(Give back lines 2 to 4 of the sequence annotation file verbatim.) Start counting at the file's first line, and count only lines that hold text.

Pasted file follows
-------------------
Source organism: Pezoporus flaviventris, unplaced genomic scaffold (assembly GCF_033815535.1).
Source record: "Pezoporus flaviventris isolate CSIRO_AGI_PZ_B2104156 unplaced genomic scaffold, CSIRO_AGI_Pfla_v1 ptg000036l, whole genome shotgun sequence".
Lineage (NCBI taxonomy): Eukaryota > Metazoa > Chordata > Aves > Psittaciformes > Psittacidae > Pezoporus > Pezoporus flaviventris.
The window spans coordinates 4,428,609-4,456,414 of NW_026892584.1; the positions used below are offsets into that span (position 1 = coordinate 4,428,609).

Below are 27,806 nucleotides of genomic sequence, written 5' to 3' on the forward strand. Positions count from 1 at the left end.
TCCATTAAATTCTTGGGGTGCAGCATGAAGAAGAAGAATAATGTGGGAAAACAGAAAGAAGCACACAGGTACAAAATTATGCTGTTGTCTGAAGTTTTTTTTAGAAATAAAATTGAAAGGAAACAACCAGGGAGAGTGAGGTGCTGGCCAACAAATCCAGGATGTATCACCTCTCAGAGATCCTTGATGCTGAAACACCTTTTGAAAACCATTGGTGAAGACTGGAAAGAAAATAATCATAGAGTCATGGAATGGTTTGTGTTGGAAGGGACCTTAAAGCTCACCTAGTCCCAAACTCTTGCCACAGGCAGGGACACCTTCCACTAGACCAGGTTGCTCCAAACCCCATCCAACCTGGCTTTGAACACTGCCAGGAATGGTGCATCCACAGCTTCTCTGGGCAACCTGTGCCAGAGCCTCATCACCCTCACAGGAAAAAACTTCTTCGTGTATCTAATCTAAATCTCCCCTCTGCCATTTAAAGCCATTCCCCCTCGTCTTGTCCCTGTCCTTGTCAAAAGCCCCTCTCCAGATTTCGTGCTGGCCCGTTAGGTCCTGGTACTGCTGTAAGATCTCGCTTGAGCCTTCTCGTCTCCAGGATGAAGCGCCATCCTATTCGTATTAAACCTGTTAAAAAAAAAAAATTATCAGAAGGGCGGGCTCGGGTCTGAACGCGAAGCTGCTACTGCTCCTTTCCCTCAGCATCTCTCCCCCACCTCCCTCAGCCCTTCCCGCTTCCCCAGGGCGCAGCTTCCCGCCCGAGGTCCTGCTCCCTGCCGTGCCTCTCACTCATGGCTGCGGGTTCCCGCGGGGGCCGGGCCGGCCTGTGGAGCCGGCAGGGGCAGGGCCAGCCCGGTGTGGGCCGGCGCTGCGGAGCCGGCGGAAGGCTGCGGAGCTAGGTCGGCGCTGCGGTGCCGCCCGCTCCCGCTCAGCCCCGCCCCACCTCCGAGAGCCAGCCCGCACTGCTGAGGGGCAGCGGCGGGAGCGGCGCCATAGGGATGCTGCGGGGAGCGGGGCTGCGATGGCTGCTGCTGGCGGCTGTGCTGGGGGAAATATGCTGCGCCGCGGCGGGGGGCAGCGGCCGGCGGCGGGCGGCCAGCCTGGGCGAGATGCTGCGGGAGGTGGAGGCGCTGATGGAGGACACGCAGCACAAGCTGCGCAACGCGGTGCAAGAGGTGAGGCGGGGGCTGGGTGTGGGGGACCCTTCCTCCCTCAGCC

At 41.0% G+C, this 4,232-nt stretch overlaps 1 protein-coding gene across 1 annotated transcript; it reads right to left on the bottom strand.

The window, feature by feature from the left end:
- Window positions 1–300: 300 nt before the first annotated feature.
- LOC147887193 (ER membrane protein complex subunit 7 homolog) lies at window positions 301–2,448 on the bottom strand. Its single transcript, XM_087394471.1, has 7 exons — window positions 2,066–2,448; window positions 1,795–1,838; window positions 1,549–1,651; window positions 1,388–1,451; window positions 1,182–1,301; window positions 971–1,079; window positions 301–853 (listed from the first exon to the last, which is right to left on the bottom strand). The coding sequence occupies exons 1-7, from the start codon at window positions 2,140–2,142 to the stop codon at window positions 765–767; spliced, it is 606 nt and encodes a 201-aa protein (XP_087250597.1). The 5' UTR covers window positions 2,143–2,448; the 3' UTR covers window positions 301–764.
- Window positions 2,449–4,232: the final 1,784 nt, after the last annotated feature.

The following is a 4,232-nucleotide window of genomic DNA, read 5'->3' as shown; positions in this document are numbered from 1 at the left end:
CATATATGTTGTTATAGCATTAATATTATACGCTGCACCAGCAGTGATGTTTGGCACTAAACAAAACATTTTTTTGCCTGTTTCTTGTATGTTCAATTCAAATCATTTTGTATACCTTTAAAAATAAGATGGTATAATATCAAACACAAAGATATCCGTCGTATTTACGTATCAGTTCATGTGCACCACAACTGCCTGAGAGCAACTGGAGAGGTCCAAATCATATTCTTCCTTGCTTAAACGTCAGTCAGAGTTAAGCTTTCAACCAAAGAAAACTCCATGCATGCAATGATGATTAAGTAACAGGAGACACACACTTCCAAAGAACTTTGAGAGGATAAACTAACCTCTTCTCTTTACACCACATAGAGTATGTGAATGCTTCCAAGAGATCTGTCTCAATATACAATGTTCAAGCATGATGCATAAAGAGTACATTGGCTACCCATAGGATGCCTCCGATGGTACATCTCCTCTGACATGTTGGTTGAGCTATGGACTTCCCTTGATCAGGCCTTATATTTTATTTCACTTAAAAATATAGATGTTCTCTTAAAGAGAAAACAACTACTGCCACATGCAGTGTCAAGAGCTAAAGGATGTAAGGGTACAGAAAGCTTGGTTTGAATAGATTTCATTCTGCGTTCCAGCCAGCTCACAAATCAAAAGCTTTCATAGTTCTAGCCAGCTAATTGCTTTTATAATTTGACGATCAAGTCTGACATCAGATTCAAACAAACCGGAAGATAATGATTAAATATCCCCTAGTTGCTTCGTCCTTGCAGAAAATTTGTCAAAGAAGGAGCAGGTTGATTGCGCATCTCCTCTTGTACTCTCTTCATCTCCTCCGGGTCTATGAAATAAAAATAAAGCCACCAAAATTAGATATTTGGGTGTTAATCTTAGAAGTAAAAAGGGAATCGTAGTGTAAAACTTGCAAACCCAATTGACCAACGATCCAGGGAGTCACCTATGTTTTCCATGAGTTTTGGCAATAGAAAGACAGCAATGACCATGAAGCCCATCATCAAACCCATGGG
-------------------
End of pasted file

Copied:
Source record: "Pezoporus flaviventris isolate CSIRO_AGI_PZ_B2104156 unplaced genomic scaffold, CSIRO_AGI_Pfla_v1 ptg000036l, whole genome shotgun sequence".
Lineage (NCBI taxonomy): Eukaryota > Metazoa > Chordata > Aves > Psittaciformes > Psittacidae > Pezoporus > Pezoporus flaviventris.
The window spans coordinates 4,428,609-4,456,414 of NW_026892584.1; the positions used below are offsets into that span (position 1 = coordinate 4,428,609).